An Experimental Study on Corrupt Actions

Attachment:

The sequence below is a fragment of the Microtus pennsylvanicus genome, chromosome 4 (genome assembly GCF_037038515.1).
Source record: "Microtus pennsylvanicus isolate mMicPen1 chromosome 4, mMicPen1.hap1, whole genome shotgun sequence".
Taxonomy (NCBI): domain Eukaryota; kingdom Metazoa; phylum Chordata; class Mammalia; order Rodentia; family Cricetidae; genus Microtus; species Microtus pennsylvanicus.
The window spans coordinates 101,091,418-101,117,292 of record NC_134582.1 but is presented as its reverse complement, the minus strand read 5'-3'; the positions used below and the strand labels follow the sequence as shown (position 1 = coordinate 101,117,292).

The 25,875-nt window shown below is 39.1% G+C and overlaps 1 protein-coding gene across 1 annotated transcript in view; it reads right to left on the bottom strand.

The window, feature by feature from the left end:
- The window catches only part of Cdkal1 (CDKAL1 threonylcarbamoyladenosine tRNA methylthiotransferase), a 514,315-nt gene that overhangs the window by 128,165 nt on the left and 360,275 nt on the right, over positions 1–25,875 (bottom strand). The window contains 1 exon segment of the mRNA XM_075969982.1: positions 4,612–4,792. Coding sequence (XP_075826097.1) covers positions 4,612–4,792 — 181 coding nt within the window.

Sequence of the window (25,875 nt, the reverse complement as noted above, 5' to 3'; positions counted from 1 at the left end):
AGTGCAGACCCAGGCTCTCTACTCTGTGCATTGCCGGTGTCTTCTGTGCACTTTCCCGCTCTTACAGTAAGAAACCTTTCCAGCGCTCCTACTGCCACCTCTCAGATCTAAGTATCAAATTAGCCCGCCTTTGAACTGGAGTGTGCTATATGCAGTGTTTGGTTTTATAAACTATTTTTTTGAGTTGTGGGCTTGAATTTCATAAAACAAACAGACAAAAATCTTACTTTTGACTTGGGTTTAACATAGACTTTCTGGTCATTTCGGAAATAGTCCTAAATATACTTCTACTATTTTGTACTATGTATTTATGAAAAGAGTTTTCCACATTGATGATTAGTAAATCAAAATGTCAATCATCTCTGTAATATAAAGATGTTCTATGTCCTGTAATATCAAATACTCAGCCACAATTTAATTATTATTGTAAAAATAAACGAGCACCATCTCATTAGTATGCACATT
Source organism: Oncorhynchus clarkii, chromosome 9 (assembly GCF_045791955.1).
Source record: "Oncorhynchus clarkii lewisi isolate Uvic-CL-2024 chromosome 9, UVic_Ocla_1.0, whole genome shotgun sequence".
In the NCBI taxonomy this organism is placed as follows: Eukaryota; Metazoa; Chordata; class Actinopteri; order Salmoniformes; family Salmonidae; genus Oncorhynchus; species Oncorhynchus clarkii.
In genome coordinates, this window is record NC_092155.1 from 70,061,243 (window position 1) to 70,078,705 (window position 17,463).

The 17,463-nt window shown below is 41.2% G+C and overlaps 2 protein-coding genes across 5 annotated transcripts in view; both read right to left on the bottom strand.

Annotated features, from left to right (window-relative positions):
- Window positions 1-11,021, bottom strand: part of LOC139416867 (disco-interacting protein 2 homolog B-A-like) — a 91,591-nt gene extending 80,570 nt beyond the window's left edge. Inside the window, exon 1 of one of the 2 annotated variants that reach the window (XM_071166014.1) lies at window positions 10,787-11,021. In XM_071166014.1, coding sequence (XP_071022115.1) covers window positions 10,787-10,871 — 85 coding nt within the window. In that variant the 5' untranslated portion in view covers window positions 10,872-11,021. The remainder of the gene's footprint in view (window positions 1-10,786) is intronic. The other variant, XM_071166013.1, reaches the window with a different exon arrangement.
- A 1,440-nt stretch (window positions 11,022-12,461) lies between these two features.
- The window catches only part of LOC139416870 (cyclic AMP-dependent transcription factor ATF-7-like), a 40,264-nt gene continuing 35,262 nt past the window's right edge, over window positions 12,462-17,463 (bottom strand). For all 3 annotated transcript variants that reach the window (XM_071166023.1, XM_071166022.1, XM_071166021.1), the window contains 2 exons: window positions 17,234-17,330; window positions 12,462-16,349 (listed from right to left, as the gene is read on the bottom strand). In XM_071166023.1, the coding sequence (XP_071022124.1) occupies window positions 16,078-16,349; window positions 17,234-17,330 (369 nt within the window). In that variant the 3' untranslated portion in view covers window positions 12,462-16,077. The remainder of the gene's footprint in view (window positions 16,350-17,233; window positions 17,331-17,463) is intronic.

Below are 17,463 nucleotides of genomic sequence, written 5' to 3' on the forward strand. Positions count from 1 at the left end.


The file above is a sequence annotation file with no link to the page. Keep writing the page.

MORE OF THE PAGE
The large negative impact of corruption on all areas of individuals’ lives suggests that it is vital for the well-being of citizens to understand why people act corruptly and why corrupt actions are sometimes punished and sometimes not. Our study analyzes the propensity to engage in and to punish corrupt behavior in a three-person sequential move-game played by university students in California. We find that 66% of the people participating in our experiment bribed, and out of these bribes almost 70% accepted the bribes even with knowledge that their actions may be sanctioned by a third person. Males tend to give higher bribes compared to women, and the likelihood of offering a bribe decreases if the participant has work experience and spent time in other countries. Only 51% of the corrupt acts were punished by the citizens. Furthermore, our survey reveals that a lot of the participants are well informed about corruption in the US and all over the world by the media. A contribution of our paper is that it provides additional data in a U.S. setting, which can allows for cross-country comparison of individuals corrupt actions in future research.